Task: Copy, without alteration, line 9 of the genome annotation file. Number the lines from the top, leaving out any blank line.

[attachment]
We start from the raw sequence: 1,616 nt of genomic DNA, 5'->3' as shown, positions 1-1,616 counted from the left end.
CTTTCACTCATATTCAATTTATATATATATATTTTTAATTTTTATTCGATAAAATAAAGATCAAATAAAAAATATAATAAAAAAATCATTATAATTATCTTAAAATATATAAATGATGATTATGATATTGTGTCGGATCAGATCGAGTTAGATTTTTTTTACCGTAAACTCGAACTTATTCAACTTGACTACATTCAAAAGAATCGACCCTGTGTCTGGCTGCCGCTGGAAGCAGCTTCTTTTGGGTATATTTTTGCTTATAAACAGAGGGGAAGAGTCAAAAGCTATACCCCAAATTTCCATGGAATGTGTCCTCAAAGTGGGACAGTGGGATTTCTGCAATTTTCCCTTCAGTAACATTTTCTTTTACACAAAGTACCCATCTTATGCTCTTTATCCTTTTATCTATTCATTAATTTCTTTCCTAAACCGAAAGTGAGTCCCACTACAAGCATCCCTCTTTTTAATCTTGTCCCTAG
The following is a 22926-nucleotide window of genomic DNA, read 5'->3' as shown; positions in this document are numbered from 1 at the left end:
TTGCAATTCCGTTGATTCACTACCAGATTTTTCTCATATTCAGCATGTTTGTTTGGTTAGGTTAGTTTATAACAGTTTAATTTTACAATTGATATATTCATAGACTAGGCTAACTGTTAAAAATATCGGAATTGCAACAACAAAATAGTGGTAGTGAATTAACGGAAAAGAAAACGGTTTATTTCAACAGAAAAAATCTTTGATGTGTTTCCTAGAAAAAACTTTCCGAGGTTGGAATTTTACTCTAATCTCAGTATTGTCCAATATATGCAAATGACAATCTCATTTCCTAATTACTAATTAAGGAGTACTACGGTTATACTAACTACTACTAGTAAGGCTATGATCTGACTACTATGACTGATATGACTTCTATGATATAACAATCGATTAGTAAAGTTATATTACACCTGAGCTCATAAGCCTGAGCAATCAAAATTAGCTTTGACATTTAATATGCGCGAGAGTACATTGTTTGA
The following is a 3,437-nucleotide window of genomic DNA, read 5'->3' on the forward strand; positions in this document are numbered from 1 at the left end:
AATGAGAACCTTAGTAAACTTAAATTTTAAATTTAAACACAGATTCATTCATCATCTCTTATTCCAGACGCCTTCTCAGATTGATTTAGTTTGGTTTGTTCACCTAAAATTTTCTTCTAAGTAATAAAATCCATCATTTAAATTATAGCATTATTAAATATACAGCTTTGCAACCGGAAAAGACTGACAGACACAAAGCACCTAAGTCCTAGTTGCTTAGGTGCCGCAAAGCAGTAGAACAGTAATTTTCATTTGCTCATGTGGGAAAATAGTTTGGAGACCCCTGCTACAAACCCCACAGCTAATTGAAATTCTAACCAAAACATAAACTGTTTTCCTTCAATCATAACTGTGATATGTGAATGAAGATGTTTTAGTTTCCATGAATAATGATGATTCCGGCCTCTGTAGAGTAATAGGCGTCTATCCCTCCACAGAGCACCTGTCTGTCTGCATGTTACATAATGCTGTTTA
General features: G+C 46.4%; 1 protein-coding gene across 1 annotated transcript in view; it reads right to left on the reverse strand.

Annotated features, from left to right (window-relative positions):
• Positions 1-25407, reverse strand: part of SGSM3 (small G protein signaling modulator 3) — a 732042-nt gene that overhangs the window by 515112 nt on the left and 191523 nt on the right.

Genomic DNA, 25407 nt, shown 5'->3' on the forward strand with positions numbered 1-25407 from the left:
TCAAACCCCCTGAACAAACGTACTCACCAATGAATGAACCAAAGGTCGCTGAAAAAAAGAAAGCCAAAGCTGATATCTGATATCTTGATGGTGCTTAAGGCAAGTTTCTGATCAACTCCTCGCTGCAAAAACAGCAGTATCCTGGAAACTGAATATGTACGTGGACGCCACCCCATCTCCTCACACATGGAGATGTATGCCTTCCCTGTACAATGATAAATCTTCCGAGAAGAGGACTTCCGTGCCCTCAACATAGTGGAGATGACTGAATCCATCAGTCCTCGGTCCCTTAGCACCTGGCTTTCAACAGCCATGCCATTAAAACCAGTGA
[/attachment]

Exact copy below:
• Positions 1-25407, reverse strand: part of SGSM3 (small G protein signaling modulator 3) — a 732042-nt gene that overhangs the window by 515112 nt on the left and 191523 nt on the right.